Just how the first of these cookies came to be is a source of cookie lore.
While there are at least three versions to the story of how these cookies were first created, yet this much is known to be true.
Ruth Graves Wakefield worked as a dietitian and lectured on food until 1930, when she and her husband Kenneth bought a Cape Cod-style house near Whitman, Massachusetts. Originally built in 1709 as a toll house (part inn, part restaurant, part horse-changing station, and part toll collection booth for the toll road), the Wakefields turned it into a charming inn and restaurant for travelers, and named it the Toll House Inn.
Ruth conceived and prepared recipes for the meals served to the guests at the inn. Complimentary sugar cookies were provided with every meal.
Yet here is where the details get sketchy. Just how did chocolate chips make their way into one of those batches of cookies?
One version of the story claims that Ruth sought to create a chocolate version of her famed sugar cookie. Her thought was to break two 7-ounce bars of Nestles semi-sweet chocolate into bits and mix them into the dough. When baked the chocolate bits would melt and become incorporated into the dough. Needless to say, the bits didn’t behave that way. Instead, the cookies emerged from the oven with chunks of chocolate nestled into golden delicious vanilla-based dough. Nevertheless, Ruth served the cookies, which were so popular with guests so she made them again.
Another account claims that a version of Ruth’s sugar cookie recipe called for powdered baker’s chocolate. When Ruth found herself without the needed ingredient, she substituted two Nestles semi-sweet chocolate bars cut up into bits. However, the chopped up chocolate bar did not melt completely and the small pieces only softened. The result birthed a delicious, buttery sugar cookie with delectable chips of chocolate.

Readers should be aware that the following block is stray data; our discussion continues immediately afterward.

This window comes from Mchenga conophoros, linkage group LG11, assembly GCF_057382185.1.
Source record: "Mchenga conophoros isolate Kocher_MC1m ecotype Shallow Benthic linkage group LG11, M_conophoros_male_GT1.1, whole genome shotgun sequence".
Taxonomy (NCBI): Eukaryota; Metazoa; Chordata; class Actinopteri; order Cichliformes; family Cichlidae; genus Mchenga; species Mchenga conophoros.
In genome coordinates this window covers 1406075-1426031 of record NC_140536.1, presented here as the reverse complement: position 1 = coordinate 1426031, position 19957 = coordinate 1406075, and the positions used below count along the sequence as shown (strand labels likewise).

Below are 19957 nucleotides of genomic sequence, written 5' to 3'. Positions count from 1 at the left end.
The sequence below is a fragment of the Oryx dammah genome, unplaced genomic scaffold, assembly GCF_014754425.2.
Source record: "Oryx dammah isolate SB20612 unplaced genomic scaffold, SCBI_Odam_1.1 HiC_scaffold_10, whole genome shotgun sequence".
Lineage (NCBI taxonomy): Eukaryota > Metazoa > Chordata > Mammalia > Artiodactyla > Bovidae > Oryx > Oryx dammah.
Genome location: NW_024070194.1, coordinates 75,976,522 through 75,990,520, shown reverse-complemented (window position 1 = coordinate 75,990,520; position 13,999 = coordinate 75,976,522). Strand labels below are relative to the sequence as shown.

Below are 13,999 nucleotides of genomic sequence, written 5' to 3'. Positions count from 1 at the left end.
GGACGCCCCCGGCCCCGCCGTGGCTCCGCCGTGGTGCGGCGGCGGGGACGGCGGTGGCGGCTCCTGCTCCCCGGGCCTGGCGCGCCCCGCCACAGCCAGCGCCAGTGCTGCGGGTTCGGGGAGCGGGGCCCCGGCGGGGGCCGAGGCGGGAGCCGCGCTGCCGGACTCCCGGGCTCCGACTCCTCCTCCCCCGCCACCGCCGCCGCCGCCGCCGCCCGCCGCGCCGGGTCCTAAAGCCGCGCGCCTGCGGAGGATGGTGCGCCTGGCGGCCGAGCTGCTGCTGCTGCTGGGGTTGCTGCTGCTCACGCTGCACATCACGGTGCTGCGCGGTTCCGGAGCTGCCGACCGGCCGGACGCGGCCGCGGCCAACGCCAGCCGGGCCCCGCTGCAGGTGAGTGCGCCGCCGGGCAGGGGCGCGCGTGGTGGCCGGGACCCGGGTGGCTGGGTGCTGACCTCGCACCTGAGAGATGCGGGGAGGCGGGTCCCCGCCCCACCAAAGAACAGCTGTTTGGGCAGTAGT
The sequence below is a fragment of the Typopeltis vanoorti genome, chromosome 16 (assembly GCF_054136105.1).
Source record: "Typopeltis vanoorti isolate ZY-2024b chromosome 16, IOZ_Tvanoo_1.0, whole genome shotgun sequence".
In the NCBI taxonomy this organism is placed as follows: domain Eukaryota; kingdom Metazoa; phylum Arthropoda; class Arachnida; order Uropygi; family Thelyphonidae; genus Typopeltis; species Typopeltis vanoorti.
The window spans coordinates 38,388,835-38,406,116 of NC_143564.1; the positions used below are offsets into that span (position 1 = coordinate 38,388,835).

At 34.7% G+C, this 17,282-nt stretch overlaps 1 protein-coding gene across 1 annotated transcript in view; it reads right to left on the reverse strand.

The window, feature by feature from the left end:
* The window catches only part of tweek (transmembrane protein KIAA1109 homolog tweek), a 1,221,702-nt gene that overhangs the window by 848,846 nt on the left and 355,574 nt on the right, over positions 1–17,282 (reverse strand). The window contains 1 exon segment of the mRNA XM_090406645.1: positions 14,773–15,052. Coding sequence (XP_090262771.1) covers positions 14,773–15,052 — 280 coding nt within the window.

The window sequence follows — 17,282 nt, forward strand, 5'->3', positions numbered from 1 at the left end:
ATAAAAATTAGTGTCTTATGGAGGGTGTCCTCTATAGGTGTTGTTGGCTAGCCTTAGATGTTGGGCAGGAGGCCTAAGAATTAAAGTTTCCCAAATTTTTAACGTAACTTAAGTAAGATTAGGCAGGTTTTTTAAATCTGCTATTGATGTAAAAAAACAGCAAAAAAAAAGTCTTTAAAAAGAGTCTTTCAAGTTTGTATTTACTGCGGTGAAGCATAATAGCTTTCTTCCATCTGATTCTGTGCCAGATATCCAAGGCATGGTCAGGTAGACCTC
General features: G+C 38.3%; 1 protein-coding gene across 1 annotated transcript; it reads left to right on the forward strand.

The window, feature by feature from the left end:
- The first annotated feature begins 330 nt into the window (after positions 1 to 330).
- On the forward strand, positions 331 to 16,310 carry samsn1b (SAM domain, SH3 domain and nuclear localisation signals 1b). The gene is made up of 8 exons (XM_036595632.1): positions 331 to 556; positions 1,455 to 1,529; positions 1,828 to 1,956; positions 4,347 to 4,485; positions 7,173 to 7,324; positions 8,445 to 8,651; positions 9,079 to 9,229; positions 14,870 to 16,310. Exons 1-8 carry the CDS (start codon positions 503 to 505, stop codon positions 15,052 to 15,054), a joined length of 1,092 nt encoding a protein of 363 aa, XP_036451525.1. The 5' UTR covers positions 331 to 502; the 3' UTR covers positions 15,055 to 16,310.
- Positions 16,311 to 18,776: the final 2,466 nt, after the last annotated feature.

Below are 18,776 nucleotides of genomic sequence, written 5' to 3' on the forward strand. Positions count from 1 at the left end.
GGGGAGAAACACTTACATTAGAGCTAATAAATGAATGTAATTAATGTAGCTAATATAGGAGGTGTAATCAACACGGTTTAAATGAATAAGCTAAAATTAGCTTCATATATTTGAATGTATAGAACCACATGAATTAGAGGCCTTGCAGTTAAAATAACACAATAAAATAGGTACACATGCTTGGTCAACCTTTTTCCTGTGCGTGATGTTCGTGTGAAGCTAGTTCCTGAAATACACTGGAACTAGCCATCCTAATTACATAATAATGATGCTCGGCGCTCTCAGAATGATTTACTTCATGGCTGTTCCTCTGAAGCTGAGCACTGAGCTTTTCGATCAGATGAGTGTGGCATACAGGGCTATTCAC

One day as Ruth was making a batch of sugar cookies, vibrations from her large Hobart electric mixer reverberated to the shelves above the counter. Chocolate bars stored there fell into the mixing bowl. As the chocolate was mixed into the dough, it broke into small pieces. Ruth believed the dough was ruined. Yet Toll House Inn chef George Bouche persuaded her to bake the cookies and see how they tasted (which was obviously delicious.)
Regardless of which version of the story is true, Ruth continued to bake chocolate chip cookies. As word about the treat spread, she began to fill cookie orders and even submitted the recipe for publication to several New England newspapers. GIs from Massachusetts stationed overseas during World War II received the cookies in care packages from home and shared them. Soon, Ruth was inundated with letters from around the country asking her for the recipe. In 1939, Betty Crocker featured Ruth’s chocolate chip cookies on her radio show, Cooking School of the Air, which spring boarded Ruth and her cookie to national attention.
As the Toll House cookie recipe became popular, sales of Nestle' semi-sweet chocolate bars skyrocketed, particularly in the northeast. Andrew Nestle and Ruth Wakefield struck a deal. Nestle would have rights to print the Toll House Cookie recipe on its chocolate bar packaging (while also scoring the bars for easier breaking and including a small chopper with which to chop the bar into bits) and Ruth Wakefield would receive a lifetime supply of Nestle chocolate. In 1939, Nestlé began marketing chocolate chip morsels as a way to make it easy for the public to make chocolate chip cookies.
Today, chocolate chip cookies are considered to be the quintessential American dessert and are the most popular cookies in the United States. Nestle continues to print Ruth’s original recipe on its semi-sweet chocolate chip packages.
The Wakefields sold the Toll House Inn in 1966 to owners who attempted to convert it into a nightclub. In 1970, the Saccone family purchased the property and returned it to its original form as an inn and restaurant.
Ruth passed away in 1977. The Toll House burned down on New Years Eve 1984. Today, its site is commemorated with a historical marker.
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